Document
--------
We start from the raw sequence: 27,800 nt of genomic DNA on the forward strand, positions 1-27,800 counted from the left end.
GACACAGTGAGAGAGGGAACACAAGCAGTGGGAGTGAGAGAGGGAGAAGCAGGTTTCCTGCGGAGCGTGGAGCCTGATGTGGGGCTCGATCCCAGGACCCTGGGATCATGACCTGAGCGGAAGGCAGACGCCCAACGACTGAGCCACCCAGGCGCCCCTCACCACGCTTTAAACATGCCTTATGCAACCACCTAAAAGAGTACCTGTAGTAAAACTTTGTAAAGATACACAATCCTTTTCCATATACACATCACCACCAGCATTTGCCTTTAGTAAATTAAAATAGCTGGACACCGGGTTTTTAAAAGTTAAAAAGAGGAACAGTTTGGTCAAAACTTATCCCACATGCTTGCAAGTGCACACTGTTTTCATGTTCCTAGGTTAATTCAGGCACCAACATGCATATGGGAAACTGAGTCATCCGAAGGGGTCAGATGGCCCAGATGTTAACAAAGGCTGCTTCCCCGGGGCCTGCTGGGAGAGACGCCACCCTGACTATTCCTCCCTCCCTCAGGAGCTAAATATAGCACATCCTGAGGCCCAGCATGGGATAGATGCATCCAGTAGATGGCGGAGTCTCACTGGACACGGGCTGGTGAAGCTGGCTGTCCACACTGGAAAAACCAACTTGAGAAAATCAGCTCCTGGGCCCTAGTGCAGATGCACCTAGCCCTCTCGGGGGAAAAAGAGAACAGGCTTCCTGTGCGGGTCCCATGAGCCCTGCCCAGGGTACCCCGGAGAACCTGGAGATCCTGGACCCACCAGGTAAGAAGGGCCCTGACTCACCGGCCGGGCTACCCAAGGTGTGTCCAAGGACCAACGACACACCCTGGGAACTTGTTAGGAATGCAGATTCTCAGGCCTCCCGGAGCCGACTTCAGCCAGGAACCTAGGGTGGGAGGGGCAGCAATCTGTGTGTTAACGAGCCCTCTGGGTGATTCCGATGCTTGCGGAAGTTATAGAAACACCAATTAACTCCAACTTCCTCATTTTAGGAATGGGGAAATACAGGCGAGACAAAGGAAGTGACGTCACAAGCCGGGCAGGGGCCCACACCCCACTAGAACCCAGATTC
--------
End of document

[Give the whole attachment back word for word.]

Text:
We start from the raw sequence: 27,800 nt of genomic DNA on the forward strand, positions 1-27,800 counted from the left end.
GACACAGTGAGAGAGGGAACACAAGCAGTGGGAGTGAGAGAGGGAGAAGCAGGTTTCCTGCGGAGCGTGGAGCCTGATGTGGGGCTCGATCCCAGGACCCTGGGATCATGACCTGAGCGGAAGGCAGACGCCCAACGACTGAGCCACCCAGGCGCCCCTCACCACGCTTTAAACATGCCTTATGCAACCACCTAAAAGAGTACCTGTAGTAAAACTTTGTAAAGATACACAATCCTTTTCCATATACACATCACCACCAGCATTTGCCTTTAGTAAATTAAAATAGCTGGACACCGGGTTTTTAAAAGTTAAAAAGAGGAACAGTTTGGTCAAAACTTATCCCACATGCTTGCAAGTGCACACTGTTTTCATGTTCCTAGGTTAATTCAGGCACCAACATGCATATGGGAAACTGAGTCATCCGAAGGGGTCAGATGGCCCAGATGTTAACAAAGGCTGCTTCCCCGGGGCCTGCTGGGAGAGACGCCACCCTGACTATTCCTCCCTCCCTCAGGAGCTAAATATAGCACATCCTGAGGCCCAGCATGGGATAGATGCATCCAGTAGATGGCGGAGTCTCACTGGACACGGGCTGGTGAAGCTGGCTGTCCACACTGGAAAAACCAACTTGAGAAAATCAGCTCCTGGGCCCTAGTGCAGATGCACCTAGCCCTCTCGGGGGAAAAAGAGAACAGGCTTCCTGTGCGGGTCCCATGAGCCCTGCCCAGGGTACCCCGGAGAACCTGGAGATCCTGGACCCACCAGGTAAGAAGGGCCCTGACTCACCGGCCGGGCTACCCAAGGTGTGTCCAAGGACCAACGACACACCCTGGGAACTTGTTAGGAATGCAGATTCTCAGGCCTCCCGGAGCCGACTTCAGCCAGGAACCTAGGGTGGGAGGGGCAGCAATCTGTGTGTTAACGAGCCCTCTGGGTGATTCCGATGCTTGCGGAAGTTATAGAAACACCAATTAACTCCAACTTCCTCATTTTAGGAATGGGGAAATACAGGCGAGACAAAGGAAGTGACGTCACAAGCCGGGCAGGGGCCCACACCCCACTAGAACCCAGATTC